Finding your Book’s Target Market

This post is the fifty-first post in a series about writing a novel. You can check out the list of past topics at the end of this post.

The stories about authors who succeeded without any marketing are rare. Most books, even the really good ones, will become lost in the jumble of the millions of other available titles unless something is done to make them stand out, to make them become discoverable to their target audience.

This is one thing that many authors don’t take the time to find – their target audience. It does no good to spend all your time and marketing effort to try to sell your book to EVERYONE.

First off, EVERYONE doesn’t buy books. And then the ones that do have their own interests and tastes. There usually is no use trying to sell a techno-thriller to someone who enjoys romances or a historical novel to someone who reads futuristic sci-fi adventures. No book will appeal to EVERYONE.

The key question to ask yourself is “Who is going to buy my book when they are bombarded with all those other books?”

If you can answer that question, you will know where to spend your marketing efforts. If not, you need to take some time to figure out what makes your book unique. Is there something special about your character? Do they love cats or surfing? Identifying what makes your character special can provide a powerful “hook” that resonates with a prospective book buyer. Also look at where your book takes place. You might be able to build a promotion based on that location.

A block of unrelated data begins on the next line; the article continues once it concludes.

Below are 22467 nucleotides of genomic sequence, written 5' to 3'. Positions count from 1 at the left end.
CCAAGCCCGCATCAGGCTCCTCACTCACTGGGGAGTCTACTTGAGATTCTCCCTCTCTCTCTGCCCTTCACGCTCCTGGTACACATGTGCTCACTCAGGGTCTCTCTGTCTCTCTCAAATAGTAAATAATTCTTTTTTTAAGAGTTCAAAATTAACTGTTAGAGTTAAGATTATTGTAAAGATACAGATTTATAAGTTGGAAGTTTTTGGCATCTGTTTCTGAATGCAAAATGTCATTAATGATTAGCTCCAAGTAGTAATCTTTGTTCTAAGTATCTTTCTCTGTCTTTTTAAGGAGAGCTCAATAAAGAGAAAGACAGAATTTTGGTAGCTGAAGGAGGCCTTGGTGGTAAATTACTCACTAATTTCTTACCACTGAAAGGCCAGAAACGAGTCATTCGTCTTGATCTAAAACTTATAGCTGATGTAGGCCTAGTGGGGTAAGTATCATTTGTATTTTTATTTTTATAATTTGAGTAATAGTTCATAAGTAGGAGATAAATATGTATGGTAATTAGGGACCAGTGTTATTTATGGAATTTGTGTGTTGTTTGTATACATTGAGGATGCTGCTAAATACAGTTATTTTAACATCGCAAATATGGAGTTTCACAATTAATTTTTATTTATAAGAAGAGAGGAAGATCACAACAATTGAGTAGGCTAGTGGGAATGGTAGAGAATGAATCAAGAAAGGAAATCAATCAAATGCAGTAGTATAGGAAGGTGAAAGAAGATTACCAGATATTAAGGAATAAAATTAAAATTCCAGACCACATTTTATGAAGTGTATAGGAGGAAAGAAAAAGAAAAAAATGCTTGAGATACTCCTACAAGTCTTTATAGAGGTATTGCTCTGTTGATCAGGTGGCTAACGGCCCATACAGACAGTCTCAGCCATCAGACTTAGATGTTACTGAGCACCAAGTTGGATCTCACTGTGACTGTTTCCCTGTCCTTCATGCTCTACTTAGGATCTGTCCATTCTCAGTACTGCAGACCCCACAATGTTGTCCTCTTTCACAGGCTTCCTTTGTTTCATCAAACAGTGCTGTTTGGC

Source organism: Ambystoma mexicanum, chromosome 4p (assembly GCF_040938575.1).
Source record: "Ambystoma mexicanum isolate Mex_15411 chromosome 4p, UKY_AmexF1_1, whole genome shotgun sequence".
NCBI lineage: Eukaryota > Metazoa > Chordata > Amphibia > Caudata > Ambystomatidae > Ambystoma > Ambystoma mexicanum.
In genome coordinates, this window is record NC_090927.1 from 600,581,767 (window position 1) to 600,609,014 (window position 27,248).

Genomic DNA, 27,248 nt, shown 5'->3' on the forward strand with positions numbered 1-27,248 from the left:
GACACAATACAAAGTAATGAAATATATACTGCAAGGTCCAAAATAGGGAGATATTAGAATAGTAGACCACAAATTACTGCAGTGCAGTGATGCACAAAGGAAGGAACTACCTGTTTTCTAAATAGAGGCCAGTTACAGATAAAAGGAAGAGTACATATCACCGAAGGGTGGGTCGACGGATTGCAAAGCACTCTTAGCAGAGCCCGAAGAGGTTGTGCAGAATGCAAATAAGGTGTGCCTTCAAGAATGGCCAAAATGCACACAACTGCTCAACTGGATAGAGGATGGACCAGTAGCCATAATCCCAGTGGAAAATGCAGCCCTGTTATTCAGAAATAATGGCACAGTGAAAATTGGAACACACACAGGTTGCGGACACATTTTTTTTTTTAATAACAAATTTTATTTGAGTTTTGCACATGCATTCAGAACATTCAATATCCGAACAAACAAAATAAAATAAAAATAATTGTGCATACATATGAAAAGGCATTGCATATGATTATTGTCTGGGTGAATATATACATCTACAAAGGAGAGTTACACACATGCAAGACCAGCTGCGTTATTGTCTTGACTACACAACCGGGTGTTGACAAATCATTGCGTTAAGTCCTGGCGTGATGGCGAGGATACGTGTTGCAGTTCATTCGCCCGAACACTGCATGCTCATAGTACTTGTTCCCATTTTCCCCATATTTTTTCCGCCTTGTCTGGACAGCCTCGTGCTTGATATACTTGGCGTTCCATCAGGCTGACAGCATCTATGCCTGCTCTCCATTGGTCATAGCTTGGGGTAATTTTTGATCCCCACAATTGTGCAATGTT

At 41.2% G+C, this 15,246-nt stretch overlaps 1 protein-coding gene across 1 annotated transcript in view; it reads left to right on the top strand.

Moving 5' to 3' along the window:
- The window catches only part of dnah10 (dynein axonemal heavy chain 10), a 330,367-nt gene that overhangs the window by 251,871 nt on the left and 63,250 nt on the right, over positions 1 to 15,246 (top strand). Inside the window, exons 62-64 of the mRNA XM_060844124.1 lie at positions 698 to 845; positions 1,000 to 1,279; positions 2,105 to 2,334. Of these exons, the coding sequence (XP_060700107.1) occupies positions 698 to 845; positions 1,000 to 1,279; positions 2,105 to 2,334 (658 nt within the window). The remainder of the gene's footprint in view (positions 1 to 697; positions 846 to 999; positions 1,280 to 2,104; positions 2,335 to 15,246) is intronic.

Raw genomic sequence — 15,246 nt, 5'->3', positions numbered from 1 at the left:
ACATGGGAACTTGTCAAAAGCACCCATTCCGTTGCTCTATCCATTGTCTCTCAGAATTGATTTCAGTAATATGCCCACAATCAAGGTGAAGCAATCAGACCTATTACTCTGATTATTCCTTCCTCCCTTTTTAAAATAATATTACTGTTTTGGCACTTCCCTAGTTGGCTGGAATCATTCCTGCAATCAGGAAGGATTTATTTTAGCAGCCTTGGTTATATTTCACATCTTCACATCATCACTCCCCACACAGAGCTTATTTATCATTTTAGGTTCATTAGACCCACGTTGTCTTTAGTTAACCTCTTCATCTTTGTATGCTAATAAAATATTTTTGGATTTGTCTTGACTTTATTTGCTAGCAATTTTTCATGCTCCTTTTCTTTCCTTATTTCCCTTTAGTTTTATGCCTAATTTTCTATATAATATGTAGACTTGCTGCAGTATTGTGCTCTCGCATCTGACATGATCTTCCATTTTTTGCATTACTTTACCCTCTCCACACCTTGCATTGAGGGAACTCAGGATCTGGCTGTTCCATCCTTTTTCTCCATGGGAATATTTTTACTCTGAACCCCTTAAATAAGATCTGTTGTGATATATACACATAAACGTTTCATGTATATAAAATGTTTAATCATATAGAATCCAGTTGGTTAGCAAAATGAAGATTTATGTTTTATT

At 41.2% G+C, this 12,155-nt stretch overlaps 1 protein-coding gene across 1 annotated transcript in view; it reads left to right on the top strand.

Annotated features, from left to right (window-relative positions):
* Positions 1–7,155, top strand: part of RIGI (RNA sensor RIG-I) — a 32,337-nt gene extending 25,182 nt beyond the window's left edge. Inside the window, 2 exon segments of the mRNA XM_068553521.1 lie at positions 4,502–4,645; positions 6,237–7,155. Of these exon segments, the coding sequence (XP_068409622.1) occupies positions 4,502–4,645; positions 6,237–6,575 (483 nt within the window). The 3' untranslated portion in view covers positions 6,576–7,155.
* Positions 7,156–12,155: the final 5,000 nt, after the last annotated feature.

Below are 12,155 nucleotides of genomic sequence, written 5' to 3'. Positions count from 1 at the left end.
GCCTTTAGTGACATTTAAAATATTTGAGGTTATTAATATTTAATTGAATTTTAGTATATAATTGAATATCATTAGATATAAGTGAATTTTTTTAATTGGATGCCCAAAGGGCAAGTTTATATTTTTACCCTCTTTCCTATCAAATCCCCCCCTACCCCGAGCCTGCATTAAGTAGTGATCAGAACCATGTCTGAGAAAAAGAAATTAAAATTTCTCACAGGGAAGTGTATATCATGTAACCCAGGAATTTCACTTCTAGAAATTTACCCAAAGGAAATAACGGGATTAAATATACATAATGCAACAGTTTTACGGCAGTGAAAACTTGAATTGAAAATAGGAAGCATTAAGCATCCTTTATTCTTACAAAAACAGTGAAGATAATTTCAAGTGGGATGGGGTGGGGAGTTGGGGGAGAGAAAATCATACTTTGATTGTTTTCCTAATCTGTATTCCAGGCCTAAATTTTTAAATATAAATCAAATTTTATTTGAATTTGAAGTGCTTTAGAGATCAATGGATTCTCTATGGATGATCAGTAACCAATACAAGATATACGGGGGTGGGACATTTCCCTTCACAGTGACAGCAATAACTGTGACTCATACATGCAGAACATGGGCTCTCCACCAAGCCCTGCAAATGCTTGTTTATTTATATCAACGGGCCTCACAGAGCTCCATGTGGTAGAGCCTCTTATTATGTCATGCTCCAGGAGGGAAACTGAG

When looking at your book, the more relevant your book is to a specific audience, the more connected you will be with them. Think of this as an inverted triangle. At the top is the broad topic (such as the genre), and as you get to the tip of the triangle, you get more specific to who is interested in that genre would read your book. You may be able to narrow your target audience down by age, gender, income level or even their viewpoints on religion or politics. (Don’t be worried if you can’t get this detailed.)

Basically, you have two target audiences: the General Target Audience (people who would be interested in your fiction as a whole) and your Specific Target Audience for each book (people who would be interested in that particular book).

Here are some tips to finding your target market.

1.) Genre – This is the easiest one, but don’t be too general. You need to look at the subcategories of the genre. You can’t simply say your novel is a romance or fantasy and be done with it. It is important to know the sub genre as not every reader reads every sub genre of romance or fantasy.

2.) Setting – If your story takes place in a real, recognizable place, the regional color you add can get the book into local book stores and gift shops.

3.) Theme – Think about who might resonate with the life lesson your novel teaches. If you are writing about single motherhood, you might find mom-bloggers with similar interests to be your ally.

4.) Problem – If you are dealing with a real problem – autism, cancer, alcoholism, you might connect with readers facing those same issues.

5.) Character – Your protagonist might represent your target market. Are they a surfer, a college student or a cat lover? Your character may belong to a professional, social or ethnic group that will appeal to your reader.